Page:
sloping roof
Double Glazing
an insulating window pane formed of two thicknesses of glass with a
sealed air space between them
Double Hung Windows
windows with an upper and lower sash, each supported by cords and
weights
Downdraft Ventilation System
kitchen ventilation system that pulls air with the by-products of
cooking down through a vent and exhausts it to the outside; typically the
ventilation system is integrated with the cooktop or installed immediately
adjacent to it.
Downflow Furnace
A forced air furnace that delivers heated air below the unit.
Downspout Leader
A spout or pipe to carry rain water down from a roof or gutters.
Downspout Strap
A piece of metal which secures the downspout to the eaves or wall of a
building.
Drip
The projecting part of a cornice which sheds rain water.
Drip Cap
Molding placed on the exterior top side of a door or window frame,
causing water to drip beyond the frame.
Drip Edge
A metal edge projecting over other parts (especially along the edges of
roofs), for throwing off water.
Drip Kerf
A groove under a sill, which allows water to drip free from a surface
rather than cling and run down the face of a house.
Drywall
Gypsum board, used instead of plaster, placed over studs as the final
interior wall
Ducts
Usually round or rectangular metal pipes for distributing warm air from a
heating plant to rooms, or air from a conditioning device.
Eaves
The extension of roof beyond house walls.
Efflorescence
White powder that forms on the surface of brick.
Effluent
Treated sewage from a septic tank or sewage treatment plant.
Energy Efficiency Rating
(EER) 
A standard for rating an appliance's energy efficiency. The higher the
EER number, the more efficient the appliance.
Energy Star®
The Energy Star program, managed by the Environmental Protection Agency
and the Department of Energy, helps consumers identify energy-efficient
products for their homes.
Engineered Lumber
Structural members composed of wood fibers bonded by resins and formed
into structurally efficient post, beam, and joist shapes.
Ergonomic Design
The application of human factor data to the design of products and spaces
to improve function and efficiency.
Evaporative Cooling
Cooling the air by blowing it through water, which then evaporates,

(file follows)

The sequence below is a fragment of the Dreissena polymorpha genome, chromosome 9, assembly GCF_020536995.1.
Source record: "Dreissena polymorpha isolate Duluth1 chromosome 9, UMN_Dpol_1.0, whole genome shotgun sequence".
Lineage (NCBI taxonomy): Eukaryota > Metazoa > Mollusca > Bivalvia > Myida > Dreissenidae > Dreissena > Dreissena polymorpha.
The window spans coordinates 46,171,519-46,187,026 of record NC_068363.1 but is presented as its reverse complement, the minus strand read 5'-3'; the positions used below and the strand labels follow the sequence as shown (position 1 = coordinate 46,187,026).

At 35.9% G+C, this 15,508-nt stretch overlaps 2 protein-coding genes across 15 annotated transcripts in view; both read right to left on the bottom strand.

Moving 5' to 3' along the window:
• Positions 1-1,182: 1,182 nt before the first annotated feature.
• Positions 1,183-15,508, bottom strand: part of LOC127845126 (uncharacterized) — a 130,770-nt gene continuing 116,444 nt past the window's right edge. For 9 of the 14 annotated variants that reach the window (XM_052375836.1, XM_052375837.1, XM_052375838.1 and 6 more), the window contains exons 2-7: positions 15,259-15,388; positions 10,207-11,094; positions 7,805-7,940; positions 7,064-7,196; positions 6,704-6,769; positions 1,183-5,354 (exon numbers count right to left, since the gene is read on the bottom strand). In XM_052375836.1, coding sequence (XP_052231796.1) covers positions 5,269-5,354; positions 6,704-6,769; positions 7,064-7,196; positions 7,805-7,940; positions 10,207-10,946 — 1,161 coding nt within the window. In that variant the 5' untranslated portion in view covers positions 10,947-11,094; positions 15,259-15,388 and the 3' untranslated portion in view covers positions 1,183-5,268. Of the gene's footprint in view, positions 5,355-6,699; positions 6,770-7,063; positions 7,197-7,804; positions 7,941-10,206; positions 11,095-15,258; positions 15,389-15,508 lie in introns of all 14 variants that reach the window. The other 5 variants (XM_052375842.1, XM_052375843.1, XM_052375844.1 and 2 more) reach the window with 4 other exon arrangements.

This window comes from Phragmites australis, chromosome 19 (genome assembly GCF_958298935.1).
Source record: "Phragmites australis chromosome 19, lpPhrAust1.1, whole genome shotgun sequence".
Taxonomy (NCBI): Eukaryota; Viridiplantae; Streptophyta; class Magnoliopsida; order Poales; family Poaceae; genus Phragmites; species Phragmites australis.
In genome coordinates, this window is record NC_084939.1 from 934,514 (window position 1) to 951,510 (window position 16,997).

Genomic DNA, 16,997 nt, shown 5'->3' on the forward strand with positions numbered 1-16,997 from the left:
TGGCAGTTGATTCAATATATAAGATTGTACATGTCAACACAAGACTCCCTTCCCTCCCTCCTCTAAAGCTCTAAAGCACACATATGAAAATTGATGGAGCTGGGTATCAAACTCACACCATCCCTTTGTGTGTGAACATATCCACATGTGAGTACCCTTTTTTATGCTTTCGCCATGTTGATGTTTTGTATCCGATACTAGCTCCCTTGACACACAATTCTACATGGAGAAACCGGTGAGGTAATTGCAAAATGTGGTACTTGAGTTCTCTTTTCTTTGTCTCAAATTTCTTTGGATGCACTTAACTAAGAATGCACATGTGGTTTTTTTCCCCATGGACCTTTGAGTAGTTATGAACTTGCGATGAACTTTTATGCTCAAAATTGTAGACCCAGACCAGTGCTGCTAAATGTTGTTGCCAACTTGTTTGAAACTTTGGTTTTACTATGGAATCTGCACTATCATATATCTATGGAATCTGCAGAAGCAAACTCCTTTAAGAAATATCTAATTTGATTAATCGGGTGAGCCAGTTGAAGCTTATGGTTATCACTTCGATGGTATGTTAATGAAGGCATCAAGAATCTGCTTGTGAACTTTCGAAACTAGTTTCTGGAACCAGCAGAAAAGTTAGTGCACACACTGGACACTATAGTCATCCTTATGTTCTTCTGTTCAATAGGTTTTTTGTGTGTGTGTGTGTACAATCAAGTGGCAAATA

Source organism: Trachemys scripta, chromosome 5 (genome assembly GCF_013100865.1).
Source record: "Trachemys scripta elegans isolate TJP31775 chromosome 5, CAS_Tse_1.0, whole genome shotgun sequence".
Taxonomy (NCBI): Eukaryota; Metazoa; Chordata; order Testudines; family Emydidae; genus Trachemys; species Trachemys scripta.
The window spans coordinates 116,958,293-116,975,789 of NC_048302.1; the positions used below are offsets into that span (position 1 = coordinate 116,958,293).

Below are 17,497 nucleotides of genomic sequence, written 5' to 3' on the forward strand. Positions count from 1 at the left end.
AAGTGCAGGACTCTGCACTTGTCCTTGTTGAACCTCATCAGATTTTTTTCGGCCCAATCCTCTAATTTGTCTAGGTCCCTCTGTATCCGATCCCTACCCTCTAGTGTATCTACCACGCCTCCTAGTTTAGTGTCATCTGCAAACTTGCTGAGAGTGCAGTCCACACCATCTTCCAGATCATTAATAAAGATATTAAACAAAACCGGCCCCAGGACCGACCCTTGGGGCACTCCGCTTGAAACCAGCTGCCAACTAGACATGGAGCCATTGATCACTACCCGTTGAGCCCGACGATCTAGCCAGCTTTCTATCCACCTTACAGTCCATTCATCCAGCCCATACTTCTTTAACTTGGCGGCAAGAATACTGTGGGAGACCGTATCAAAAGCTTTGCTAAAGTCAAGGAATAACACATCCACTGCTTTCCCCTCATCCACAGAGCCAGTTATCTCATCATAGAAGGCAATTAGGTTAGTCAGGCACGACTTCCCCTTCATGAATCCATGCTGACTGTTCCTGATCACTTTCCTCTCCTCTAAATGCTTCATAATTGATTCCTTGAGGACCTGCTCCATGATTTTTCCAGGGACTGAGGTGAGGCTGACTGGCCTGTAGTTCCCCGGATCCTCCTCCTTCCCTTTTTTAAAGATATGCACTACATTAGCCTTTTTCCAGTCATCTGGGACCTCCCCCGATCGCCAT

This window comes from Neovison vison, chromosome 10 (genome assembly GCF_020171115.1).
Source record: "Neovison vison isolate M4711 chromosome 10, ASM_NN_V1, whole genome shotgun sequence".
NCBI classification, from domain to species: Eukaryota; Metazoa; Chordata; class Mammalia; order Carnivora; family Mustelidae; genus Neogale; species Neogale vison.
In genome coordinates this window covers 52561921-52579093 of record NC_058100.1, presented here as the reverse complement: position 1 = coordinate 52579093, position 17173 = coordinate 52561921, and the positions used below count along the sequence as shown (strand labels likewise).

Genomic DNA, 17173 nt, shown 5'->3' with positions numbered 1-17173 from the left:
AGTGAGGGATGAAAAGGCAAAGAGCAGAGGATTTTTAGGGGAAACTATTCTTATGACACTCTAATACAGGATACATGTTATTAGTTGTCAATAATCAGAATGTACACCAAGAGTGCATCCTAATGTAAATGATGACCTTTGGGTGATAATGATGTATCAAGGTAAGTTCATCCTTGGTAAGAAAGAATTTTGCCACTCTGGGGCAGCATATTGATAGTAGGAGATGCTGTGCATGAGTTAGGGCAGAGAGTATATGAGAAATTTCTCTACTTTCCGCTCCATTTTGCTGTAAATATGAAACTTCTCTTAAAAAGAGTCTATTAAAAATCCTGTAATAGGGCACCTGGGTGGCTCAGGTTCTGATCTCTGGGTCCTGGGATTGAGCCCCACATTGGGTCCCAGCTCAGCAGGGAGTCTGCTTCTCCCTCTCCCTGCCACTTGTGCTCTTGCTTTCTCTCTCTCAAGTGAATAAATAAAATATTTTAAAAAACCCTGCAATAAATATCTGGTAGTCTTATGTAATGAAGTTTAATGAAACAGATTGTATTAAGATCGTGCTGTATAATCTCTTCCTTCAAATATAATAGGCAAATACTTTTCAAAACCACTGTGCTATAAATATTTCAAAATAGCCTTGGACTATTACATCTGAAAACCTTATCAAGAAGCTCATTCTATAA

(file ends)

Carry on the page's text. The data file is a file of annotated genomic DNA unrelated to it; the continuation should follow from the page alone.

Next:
removing heat from the air.
Exposed Hinge
A hinge attached to the door and the front frame of the cabinet, making
it visible from the exterior of the cabinet.
Extend Stile
A wider than normal stile typically 4-1/2 inches wide to replace a
filler. Typical of semi-custom framed cabinetry.
Face Framing
A method of installing joists or rafters, where they attach to the face
of the beam rather than run over the top.
Face-nailing
Nailing perpendicular to the surface or the junction of pieces that are
joined.
Fascia or Facia
A flat horizontal member of a cornice placed in a vertical position.
Fill-type Insulation
Loose insulating material which is applied by hand or blown into wall
spaces mechanically.
Fire Stop (Fire Wall)
Located in a frame wall, usually consists of 2x4 cross-blocking between
studs; prevents spread of fire and smoke.
Fitting
A device that connects one lengths of piping or a pipe to a fixture or
appliance.
Flashing
Noncorrosive metal used around angles or junctions in roofs and exterior
walls to prevent leaks.
Floor Joists
Framing pieces which rest on outer foundation walls and interior beams or
girders.
Flue
Fire clay or terra-cotta liners in a chimney through which smoke, gas,
and fumes ascend. Each passage is called a "flue." The flues,
together with other parts and the surrounding masonry, constitute a chimney.
Flush
Having ends or surfaces that are even.
Fly Rafters
End rafters of a gable overhang supported by roof sheathing and lookouts.
Footing
Masonry section, usually concrete, in a rectangular form wider than the
bottom of the foundation wall or pier it supports.
Foundation
The supporting portion of a structure below the first-floor construction,
or below grade (ground level), including the footings.
Framing
The rough lumber of a house-joists, studs, rafters, and beams.
Frieze
A horizontal member connecting the tip of the siding with the soffit of
the cornice.
Furring
Strips of wood or metal applied to a wall or another surface to even it
and, normally, to serve as a fastening base for finish material.
Fuse
A short plug in an electric panel box which opens (breaks) an electrical
circuit when it becomes overloaded.
Gable
The triangular part of a wall under the inverted V of a roof line.
Gage
The diameter of wire. The lower the gage, the larger is the diameter.
Also used to indicate the thickness of sinks.
Gambrel Roof
A roof with two pitches, designed to provide more space on upper floors.
The roof is steeper on its lower slope and flatter toward the ridge.
Girder
A main member in a framed floor supporting the joists which carry the
flooring boards. It carries the weight of a floor or partition.
Glazing
Fitting glass into windows or doors.
Grab Bars